On which note; any likelihood of Leica sending you an M9 to play with and tell us about?


September 16, 2009, 12:23 am

It's the daddy ;)

My GRDigital is back from being repaired soon. Cost £120. It's my first camera. I broke it after using it about 3 times. I've now spent the money (including buying it) that I could of afforded the LX3 yet I'm still happy I went with it. Cliff is right, the lack of zoom I think improves your photography (Although I never get a photo showed on the comp each month lol).


September 16, 2009, 2:08 am

Wonderful camera.

Been a fan of the GR series since film days and continue to be so with the GR Digital. They've always had a fantastic lens and a combination of quality & features with its simplicity works fantastically.

The fixed lens does discipline you into thinking more about your composures and the improvement in results offsets the loss of some photo oportunities due to the lack of zoom.

Brilliant little camera (if a little expensive compared to it's peers).

Get over the price and you'll fall in love with it (irrationally? given the existence of the LX3 and promise of the G11 and S90.)

Note for ed - Page 2 and Page 3 of the review are identical.


September 16, 2009, 3:38 am

I don't understand how this gets 10/10 for image quality, 1600 looks terrible, the corners aren't sharp. Can you explain please Cliff? And 2.4 seconds per RAW shot is terrible.

Cliff Smith

September 16, 2009, 7:00 am

jopey - This is going to sound odd, but 10/10 does not in fact mean perfect; within a scale of only 1-10 it only means its better overall than 90 percent of comparable cameras, in this case high-end compacts. As always I urge you not to get hung up on scores, and to read the text of the review instead.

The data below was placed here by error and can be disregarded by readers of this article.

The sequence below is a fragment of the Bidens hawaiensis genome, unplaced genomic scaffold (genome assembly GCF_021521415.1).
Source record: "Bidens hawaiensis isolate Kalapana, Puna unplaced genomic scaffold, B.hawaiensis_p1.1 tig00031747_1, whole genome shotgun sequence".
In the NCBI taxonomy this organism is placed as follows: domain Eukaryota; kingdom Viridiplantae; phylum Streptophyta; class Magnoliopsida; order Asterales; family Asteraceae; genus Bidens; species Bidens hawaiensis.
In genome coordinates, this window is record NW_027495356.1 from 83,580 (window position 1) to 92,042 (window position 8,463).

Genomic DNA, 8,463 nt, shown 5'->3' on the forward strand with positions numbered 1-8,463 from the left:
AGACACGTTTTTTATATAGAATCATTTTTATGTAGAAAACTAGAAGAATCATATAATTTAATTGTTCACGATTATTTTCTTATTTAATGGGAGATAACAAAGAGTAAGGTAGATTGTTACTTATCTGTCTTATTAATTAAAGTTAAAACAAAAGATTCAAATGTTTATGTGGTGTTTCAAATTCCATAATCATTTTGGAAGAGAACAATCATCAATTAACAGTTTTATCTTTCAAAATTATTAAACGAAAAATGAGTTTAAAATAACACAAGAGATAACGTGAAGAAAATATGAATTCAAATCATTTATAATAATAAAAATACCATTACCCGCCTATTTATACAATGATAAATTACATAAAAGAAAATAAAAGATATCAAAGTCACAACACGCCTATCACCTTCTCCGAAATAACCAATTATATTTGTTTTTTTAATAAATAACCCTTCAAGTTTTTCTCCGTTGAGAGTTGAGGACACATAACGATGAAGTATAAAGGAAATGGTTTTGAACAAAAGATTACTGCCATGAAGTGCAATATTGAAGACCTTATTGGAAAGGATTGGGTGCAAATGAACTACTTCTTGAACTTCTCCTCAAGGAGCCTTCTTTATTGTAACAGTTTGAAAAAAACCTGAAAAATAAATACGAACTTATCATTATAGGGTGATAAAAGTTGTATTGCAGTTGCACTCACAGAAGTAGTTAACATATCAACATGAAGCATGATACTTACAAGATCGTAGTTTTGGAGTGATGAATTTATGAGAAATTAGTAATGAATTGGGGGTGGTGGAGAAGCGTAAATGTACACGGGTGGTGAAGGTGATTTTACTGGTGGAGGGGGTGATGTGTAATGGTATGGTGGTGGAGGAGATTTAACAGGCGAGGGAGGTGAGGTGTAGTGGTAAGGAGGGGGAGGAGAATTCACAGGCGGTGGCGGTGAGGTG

Stewart - Yes, I spotted that. Not sure what happened, it's never happened before. I'll get it fixed tomorrow.


September 16, 2009, 7:30 am

I have to agree with the odd 10/10 for image quality, particularly in respect of noise. ISO800 is not good and ISO1600 is crap. I have had issues with the point rating system before and I think a far more objective method of assessment is required or the point scores should be dropped all together. Such insonsistent scores makes comparative assessments impossible. Based on recent reviews, this camera is at best an 8/10 on IQ.


September 16, 2009, 12:46 pm

@PeterB666: As well as Cliff's points, it's also important to consider how this camera will be used. Yes, the ISO 800/1600 results are poor but with an f1.9 lens the need for such high ISO settings is going to be minimal. I seldom shoot above ISO 400 on either my compact or SLR and neither has lenses anywhere near as fast.


September 16, 2009, 1:15 pm

Both landscapes that can be opened in original size suffer terrible focus problems with only the closest few cabins or pebbles being sharp. Other areas lose on sharpness and detail with distance a great deal and are really blotchy and two-dimensional, tho there isn't any visible sensor noise. Is this due to poor metering, any other camera problems, or were those two shots taken so intentionally? I'm really interested in this cam (would mainly find its use in portrait photography in poor lighting conditions where such fast fixed lens should prove its worth) and would appreciate your reply. Thanks!


September 16, 2009, 2:38 pm

I find it funny how people think that ISO performance is the ultimate factor in judging image quality (it's not), particularly as I'm in the same boat as Ed in not using anything above ISO 400 (though it's hard to say whether I would if the ISO performance was better, most D90 users will tell you that's the case).